Leaving the policy rates unchanged, RBI said it would allow the disinflationary effects of rate increases undertaken during September 2013-January 2014 to mitigate inflationary pressures in the economy
The Reserve Bank of India (RBI), in its second bi-monthly credit policy review has kept repo, reverse repo, cash reserve ratio (CRR) and bank rate unchanged, while reducing the statutory liquidity ratio (SLR) of scheduled commercial banks by 50 basis points to 22.5% of their net demand and time liabilities (NDTL). The central bank also increased the eligibility limit for foreign exchange remittances to $125,000 and decided to allow non-residents to take out Indian currency notes of up to Rs25,000 while leaving the country.
"Lead indicators point to continuing sluggishness in domestic economic activity in the first quarter of 2014-15. The ongoing contraction in the production of consumer durables and capital goods, coupled with moderation in corporate sales and non-oil non-gold imports, is indicative of continuing weakness in both consumption and investment demand. The decisive election result, together with improved sentiment should, however, create a conducive environment for comprehensive policy actions and a revival in aggregate demand as well as a gradual recovery of growth during the course of the year," Dr Raghuram Rajan, the governor of RBI said in a release.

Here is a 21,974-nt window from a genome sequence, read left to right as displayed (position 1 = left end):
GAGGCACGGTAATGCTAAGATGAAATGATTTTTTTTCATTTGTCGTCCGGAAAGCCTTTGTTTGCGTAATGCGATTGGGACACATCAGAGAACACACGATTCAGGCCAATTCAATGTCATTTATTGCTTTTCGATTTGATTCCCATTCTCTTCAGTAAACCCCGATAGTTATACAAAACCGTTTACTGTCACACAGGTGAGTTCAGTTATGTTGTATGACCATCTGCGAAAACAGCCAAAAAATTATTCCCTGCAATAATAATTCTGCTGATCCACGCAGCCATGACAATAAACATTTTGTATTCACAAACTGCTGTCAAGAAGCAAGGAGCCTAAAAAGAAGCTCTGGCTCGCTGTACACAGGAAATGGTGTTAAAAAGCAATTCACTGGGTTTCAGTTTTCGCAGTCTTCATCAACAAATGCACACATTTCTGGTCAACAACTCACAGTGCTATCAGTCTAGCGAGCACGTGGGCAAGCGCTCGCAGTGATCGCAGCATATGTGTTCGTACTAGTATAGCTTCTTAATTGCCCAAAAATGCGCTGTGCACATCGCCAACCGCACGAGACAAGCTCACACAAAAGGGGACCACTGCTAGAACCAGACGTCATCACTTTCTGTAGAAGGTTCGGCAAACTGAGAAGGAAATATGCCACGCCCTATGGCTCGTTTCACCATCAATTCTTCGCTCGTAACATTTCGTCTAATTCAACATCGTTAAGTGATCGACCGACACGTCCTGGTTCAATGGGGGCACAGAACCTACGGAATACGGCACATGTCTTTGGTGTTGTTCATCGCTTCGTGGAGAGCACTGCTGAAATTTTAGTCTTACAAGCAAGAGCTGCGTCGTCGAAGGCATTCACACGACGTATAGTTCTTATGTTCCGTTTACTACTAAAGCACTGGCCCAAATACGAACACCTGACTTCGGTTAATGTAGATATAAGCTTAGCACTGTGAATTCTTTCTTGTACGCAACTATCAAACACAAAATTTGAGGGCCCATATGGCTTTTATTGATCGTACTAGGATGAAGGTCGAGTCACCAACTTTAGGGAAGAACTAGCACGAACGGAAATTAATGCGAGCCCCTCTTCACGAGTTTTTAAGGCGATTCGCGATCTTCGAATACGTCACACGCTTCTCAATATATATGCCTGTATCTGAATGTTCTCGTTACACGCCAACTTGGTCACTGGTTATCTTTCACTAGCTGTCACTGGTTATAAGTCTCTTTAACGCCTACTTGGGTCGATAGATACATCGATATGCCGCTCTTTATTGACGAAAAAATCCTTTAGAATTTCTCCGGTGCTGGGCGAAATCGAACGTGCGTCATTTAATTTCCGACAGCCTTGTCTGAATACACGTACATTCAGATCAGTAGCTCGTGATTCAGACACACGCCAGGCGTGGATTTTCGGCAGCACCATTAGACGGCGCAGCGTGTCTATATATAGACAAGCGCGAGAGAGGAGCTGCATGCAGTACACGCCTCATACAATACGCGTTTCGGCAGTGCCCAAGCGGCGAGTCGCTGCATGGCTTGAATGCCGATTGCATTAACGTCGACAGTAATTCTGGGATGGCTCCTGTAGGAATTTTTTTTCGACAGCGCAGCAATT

RBI has decided to allow foreign portfolio investors to participate in the domestic exchange traded currency derivatives market to the extent of their underlying exposures plus an additional $10 million, in order to improve the depth and liquidity in the domestic foreign exchange market. The central bank also decided to allow domestic entities similar access to the exchange traded currency derivatives market for which it would soon issue detailed operating guidelines.
The central bank also decided to enhance the eligibility limit for foreign exchange remittances under the Liberalised Remittance Scheme (LRS) to $125,000 from $75,000 without end use restrictions, except for prohibited foreign exchange transactions such as margin trading, lottery and the like.